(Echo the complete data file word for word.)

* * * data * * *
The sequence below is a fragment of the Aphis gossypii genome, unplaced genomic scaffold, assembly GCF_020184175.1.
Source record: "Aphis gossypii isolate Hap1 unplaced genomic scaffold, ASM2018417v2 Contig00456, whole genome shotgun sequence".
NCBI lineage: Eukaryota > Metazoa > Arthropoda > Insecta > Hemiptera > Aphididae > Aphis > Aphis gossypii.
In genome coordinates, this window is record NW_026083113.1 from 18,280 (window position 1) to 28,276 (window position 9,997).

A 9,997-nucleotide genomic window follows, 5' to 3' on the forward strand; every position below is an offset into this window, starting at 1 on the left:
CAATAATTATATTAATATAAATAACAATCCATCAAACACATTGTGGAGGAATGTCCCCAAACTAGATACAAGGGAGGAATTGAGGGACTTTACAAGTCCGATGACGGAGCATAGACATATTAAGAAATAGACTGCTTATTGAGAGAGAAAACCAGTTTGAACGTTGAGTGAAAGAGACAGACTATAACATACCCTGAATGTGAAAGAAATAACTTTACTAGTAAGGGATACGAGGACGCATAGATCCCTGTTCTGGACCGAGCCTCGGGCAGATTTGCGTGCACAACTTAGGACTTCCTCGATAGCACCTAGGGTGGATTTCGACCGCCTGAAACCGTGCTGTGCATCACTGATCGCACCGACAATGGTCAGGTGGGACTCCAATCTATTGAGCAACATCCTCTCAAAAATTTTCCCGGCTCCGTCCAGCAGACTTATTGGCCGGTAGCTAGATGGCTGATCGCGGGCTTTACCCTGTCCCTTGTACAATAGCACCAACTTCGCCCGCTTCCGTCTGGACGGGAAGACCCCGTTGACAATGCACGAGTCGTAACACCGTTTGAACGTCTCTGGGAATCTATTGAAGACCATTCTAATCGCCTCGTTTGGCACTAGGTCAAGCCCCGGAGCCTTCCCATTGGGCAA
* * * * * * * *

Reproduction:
The sequence below is a fragment of the Aphis gossypii genome, unplaced genomic scaffold, assembly GCF_020184175.1.
Source record: "Aphis gossypii isolate Hap1 unplaced genomic scaffold, ASM2018417v2 Contig00456, whole genome shotgun sequence".
NCBI lineage: Eukaryota > Metazoa > Arthropoda > Insecta > Hemiptera > Aphididae > Aphis > Aphis gossypii.
In genome coordinates, this window is record NW_026083113.1 from 18,280 (window position 1) to 28,276 (window position 9,997).

A 9,997-nucleotide genomic window follows, 5' to 3' on the forward strand; every position below is an offset into this window, starting at 1 on the left:
CAATAATTATATTAATATAAATAACAATCCATCAAACACATTGTGGAGGAATGTCCCCAAACTAGATACAAGGGAGGAATTGAGGGACTTTACAAGTCCGATGACGGAGCATAGACATATTAAGAAATAGACTGCTTATTGAGAGAGAAAACCAGTTTGAACGTTGAGTGAAAGAGACAGACTATAACATACCCTGAATGTGAAAGAAATAACTTTACTAGTAAGGGATACGAGGACGCATAGATCCCTGTTCTGGACCGAGCCTCGGGCAGATTTGCGTGCACAACTTAGGACTTCCTCGATAGCACCTAGGGTGGATTTCGACCGCCTGAAACCGTGCTGTGCATCACTGATCGCACCGACAATGGTCAGGTGGGACTCCAATCTATTGAGCAACATCCTCTCAAAAATTTTCCCGGCTCCGTCCAGCAGACTTATTGGCCGGTAGCTAGATGGCTGATCGCGGGCTTTACCCTGTCCCTTGTACAATAGCACCAACTTCGCCCGCTTCCGTCTGGACGGGAAGACCCCGTTGACAATGCACGAGTCGTAACACCGTTTGAACGTCTCTGGGAATCTATTGAAGACCATTCTAATCGCCTCGTTTGGCACTAGGTCAAGCCCCGGAGCCTTCCCATTGGGCAA